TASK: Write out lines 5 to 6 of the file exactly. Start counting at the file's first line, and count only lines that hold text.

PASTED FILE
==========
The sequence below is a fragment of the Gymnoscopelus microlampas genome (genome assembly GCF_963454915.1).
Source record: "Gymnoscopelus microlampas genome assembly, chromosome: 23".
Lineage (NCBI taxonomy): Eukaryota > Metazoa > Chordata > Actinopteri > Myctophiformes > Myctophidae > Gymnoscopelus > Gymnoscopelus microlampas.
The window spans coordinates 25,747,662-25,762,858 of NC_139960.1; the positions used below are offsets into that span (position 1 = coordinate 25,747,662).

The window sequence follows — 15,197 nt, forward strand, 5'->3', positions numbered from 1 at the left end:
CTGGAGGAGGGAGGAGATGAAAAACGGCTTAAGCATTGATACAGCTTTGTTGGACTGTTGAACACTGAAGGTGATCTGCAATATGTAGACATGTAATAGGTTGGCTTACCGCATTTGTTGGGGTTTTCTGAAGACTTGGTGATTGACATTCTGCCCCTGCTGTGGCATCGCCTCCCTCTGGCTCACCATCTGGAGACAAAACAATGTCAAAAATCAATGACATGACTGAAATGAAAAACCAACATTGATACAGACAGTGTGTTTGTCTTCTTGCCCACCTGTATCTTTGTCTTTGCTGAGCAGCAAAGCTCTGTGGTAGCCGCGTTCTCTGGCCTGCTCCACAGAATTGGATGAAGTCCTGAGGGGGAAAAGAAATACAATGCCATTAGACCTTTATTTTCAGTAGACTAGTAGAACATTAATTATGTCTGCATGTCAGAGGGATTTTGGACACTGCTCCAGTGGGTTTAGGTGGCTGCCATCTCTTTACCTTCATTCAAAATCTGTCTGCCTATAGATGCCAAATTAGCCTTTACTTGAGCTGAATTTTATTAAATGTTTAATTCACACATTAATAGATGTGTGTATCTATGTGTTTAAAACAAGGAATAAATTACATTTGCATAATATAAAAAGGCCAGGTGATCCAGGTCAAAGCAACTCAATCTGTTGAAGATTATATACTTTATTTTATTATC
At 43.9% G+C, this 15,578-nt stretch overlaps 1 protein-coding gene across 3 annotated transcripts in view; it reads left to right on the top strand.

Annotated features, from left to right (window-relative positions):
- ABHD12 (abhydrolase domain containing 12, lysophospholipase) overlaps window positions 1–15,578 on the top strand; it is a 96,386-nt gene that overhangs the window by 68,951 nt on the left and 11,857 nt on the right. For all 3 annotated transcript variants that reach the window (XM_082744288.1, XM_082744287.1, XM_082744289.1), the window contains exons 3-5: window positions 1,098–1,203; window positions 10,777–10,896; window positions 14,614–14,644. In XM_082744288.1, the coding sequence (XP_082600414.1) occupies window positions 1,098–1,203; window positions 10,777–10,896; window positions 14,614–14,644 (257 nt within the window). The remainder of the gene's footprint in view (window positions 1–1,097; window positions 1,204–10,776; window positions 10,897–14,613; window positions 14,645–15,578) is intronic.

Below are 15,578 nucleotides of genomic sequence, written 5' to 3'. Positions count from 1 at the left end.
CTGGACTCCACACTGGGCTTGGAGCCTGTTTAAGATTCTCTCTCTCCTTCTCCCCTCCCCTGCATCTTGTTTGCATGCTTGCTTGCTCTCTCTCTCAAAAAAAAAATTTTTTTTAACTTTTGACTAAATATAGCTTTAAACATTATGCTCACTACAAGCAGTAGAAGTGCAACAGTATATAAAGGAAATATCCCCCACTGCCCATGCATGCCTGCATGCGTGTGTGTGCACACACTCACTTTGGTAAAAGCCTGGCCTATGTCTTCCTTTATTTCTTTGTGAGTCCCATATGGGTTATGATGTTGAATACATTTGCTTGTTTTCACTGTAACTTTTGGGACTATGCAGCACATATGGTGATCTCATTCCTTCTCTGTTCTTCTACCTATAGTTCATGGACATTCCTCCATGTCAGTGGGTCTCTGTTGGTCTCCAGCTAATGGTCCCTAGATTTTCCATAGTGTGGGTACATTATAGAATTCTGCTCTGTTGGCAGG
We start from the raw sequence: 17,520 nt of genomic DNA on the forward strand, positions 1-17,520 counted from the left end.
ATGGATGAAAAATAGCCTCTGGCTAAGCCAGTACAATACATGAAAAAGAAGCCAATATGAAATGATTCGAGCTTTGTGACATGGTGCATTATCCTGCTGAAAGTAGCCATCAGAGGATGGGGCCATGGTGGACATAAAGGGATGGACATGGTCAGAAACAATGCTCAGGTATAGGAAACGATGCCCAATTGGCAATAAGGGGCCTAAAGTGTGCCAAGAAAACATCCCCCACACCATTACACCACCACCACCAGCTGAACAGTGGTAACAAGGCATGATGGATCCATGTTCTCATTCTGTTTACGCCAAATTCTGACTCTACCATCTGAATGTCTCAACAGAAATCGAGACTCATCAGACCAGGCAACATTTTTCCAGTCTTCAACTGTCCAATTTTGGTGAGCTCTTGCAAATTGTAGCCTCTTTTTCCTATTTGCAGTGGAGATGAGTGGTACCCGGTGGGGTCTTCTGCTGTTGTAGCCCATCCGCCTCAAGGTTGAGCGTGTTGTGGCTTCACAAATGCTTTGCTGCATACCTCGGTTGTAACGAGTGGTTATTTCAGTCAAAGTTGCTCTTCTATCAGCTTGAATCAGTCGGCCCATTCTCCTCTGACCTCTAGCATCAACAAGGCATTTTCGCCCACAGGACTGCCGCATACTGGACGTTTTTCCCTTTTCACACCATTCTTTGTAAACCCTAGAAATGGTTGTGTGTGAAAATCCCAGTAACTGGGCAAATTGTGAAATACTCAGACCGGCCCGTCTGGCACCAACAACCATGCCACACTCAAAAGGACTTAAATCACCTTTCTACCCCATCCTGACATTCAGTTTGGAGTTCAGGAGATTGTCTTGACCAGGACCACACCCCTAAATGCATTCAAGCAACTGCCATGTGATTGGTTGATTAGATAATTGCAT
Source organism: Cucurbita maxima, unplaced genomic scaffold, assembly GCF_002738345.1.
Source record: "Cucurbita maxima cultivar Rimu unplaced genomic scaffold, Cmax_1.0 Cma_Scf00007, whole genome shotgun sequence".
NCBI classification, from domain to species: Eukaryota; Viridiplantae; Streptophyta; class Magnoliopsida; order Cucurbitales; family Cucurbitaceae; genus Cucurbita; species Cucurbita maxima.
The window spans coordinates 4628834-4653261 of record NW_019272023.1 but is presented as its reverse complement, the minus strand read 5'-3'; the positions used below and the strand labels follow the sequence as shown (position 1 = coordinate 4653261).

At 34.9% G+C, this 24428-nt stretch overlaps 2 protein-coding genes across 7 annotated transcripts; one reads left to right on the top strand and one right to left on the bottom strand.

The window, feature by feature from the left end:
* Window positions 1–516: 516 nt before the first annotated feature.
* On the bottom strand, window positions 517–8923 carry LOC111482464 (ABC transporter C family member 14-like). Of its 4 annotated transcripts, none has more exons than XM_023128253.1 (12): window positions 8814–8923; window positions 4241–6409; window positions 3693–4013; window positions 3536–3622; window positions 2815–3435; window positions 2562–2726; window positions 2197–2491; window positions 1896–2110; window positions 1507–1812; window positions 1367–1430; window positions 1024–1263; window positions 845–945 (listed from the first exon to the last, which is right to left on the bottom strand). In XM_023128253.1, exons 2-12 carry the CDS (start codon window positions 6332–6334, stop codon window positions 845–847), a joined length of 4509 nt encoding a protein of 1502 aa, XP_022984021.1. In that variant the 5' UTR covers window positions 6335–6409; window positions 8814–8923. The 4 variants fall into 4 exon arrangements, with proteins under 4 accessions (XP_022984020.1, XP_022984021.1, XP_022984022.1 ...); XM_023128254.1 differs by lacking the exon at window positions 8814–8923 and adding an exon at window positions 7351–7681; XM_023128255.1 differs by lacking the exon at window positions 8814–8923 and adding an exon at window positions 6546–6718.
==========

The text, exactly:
The window sequence follows — 15,197 nt, forward strand, 5'->3', positions numbered from 1 at the left end:
CTGGAGGAGGGAGGAGATGAAAAACGGCTTAAGCATTGATACAGCTTTGTTGGACTGTTGAACACTGAAGGTGATCTGCAATATGTAGACATGTAATAGGTTGGCTTACCGCATTTGTTGGGGTTTTCTGAAGACTTGGTGATTGACATTCTGCCCCTGCTGTGGCATCGCCTCCCTCTGGCTCACCATCTGGAGACAAAACAATGTCAAAAATCAATGACATGACTGAAATGAAAAACCAACATTGATACAGACAGTGTGTTTGTCTTCTTGCCCACCTGTATCTTTGTCTTTGCTGAGCAGCAAAGCTCTGTGGTAGCCGCGTTCTCTGGCCTGCTCCACAGAATTGGATGAAGTCCTGAGGGGGAAAAGAAATACAATGCCATTAGACCTTTATTTTCAGTAGACTAGTAGAACATTAATTATGTCTGCATGTCAGAGGGATTTTGGACACTGCTCCAGTGGGTTTAGGTGGCTGCCATCTCTTTACCTTCATTCAAAATCTGTCTGCCTATAGATGCCAAATTAGCCTTTACTTGAGCTGAATTTTATTAAATGTTTAATTCACACATTAATAGATGTGTGTATCTATGTGTTTAAAACAAGGAATAAATTACATTTGCATAATATAAAAAGGCCAGGTGATCCAGGTCAAAGCAACTCAATCTGTTGAAGATTATATACTTTATTTTATTATC